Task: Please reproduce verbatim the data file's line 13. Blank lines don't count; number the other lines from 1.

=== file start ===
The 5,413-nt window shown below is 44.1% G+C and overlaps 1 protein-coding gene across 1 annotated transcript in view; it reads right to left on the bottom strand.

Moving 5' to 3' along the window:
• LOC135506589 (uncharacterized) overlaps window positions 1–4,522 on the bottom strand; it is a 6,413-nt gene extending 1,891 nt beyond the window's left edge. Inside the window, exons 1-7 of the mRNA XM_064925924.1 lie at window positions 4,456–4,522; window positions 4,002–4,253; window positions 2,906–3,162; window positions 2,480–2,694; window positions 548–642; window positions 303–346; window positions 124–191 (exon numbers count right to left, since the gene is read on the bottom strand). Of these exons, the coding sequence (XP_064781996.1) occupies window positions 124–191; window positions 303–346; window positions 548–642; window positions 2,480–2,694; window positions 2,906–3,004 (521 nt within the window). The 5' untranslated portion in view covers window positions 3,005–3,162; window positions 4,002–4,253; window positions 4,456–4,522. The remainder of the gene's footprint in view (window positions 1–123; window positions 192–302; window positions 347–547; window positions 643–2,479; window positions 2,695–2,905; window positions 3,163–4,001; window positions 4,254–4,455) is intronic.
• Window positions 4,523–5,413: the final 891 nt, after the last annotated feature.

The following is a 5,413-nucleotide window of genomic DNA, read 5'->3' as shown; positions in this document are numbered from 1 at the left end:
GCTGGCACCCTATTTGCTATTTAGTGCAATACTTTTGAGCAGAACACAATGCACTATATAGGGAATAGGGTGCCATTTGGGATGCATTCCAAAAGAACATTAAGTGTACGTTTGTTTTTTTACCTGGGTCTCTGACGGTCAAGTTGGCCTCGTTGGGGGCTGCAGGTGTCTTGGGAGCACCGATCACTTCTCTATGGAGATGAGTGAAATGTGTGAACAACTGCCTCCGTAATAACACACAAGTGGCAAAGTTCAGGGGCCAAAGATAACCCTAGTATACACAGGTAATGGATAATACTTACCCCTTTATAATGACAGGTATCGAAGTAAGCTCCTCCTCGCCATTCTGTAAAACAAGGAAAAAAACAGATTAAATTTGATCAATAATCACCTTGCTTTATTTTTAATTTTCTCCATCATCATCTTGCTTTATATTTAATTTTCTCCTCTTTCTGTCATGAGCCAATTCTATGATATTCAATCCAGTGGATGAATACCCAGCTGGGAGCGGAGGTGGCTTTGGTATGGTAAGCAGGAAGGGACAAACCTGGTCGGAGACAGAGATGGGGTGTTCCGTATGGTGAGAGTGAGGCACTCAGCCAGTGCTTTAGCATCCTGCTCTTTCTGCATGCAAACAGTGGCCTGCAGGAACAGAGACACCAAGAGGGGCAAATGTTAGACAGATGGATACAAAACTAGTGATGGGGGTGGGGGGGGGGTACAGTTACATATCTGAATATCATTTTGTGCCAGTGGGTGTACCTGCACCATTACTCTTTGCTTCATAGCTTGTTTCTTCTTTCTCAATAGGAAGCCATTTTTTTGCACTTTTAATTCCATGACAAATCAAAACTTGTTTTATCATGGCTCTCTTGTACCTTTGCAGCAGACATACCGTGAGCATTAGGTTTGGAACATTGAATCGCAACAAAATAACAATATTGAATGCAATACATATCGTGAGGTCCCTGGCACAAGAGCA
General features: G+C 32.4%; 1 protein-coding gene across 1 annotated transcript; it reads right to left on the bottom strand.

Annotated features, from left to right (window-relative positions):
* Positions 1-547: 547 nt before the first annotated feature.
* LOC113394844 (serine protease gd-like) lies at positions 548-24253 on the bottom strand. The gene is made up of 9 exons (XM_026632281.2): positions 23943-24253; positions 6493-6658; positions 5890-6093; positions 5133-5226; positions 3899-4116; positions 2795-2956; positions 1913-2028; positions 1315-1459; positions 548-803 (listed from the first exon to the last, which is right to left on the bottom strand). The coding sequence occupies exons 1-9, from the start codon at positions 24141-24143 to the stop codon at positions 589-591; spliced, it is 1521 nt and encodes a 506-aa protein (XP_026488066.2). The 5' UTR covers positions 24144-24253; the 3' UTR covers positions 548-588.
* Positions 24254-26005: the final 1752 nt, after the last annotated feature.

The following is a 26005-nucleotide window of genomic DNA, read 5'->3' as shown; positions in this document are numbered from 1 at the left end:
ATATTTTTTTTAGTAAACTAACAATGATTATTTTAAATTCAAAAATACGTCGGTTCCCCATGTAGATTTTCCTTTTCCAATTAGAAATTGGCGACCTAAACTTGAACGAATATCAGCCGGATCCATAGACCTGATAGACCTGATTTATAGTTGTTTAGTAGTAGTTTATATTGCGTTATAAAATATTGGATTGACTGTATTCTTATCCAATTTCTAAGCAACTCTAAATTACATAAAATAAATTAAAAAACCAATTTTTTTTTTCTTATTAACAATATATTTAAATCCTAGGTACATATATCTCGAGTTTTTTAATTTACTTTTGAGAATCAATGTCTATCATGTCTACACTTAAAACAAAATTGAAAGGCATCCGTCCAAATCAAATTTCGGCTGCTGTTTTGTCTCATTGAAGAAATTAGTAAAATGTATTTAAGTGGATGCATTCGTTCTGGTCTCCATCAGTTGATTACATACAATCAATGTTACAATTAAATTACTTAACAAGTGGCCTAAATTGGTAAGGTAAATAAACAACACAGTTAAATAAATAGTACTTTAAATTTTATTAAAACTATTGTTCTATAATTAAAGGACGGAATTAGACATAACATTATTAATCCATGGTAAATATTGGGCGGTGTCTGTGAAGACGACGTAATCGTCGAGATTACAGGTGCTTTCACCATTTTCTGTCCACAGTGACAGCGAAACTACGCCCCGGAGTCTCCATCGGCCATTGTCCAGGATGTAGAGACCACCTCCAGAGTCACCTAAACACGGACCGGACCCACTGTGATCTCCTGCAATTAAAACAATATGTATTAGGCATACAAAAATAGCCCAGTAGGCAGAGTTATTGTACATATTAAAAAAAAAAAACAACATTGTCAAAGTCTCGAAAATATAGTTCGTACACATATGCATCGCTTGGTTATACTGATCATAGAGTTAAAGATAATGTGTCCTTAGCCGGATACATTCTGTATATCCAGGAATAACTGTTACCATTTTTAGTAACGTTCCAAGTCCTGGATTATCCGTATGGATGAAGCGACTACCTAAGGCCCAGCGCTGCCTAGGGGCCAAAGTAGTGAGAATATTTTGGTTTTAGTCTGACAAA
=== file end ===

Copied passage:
ATATTTTTTTTAGTAAACTAACAATGATTATTTTAAATTCAAAAATACGTCGGTTCCCCATGTAGATTTTCCTTTTCCAATTAGAAATTGGCGACCTAAACTTGAACGAATATCAGCCGGATCCATAGACCTGATAGACCTGATTTATAGTTGTTTAGTAGTAGTTTATATTGCGTTATAAAATATTGGATTGACTGTATTCTTATCCAATTTCTAAGCAACTCTAAATTACATAAAATAAATTAAAAAACCAATTTTTTTTTTCTTATTAACAATATATTTAAATCCTAGGTACATATATCTCGAGTTTTTTAATTTACTTTTGAGAATCAATGTCTATCATGTCTACACTTAAAACAAAATTGAAAGGCATCCGTCCAAATCAAATTTCGGCTGCTGTTTTGTCTCATTGAAGAAATTAGTAAAATGTATTTAAGTGGATGCATTCGTTCTGGTCTCCATCAGTTGATTACATACAATCAATGTTACAATTAAATTACTTAACAAGTGGCCTAAATTGGTAAGGTAAATAAACAACACAGTTAAATAAATAGTACTTTAAATTTTATTAAAACTATTGTTCTATAATTAAAGGACGGAATTAGACATAACATTATTAATCCATGGTAAATATTGGGCGGTGTCTGTGAAGACGACGTAATCGTCGAGATTACAGGTGCTTTCACCATTTTCTGTCCACAGTGACAGCGAAACTACGCCCCGGAGTCTCCATCGGCCATTGTCCAGGATGTAGAGACCACCTCCAGAGTCACCTAAACACGGACCGGACCCACTGTGATCTCCTGCAATTAAAACAATATGTATTAGGCATACAAAAATAGCCCAGTAGGCAGAGTTATTGTACATATTAAAAAAAAAAAACAACATTGTCAAAGTCTCGAAAATATAGTTCGTACACATATGCATCGCTTGGTTATACTGATCATAGAGTTAAAGATAATGTGTCCTTAGCCGGATACATTCTGTATATCCAGGAATAACTGTTACCATTTTTAGTAACGTTCCAAGTCCTGGATTATCCGTATGGATGAAGCGACTACCTAAGGCCCAGCGCTGCCTAGGGGCCAAAGTAGTGAGAATATTTTGGTTTTAGTCTGACAAA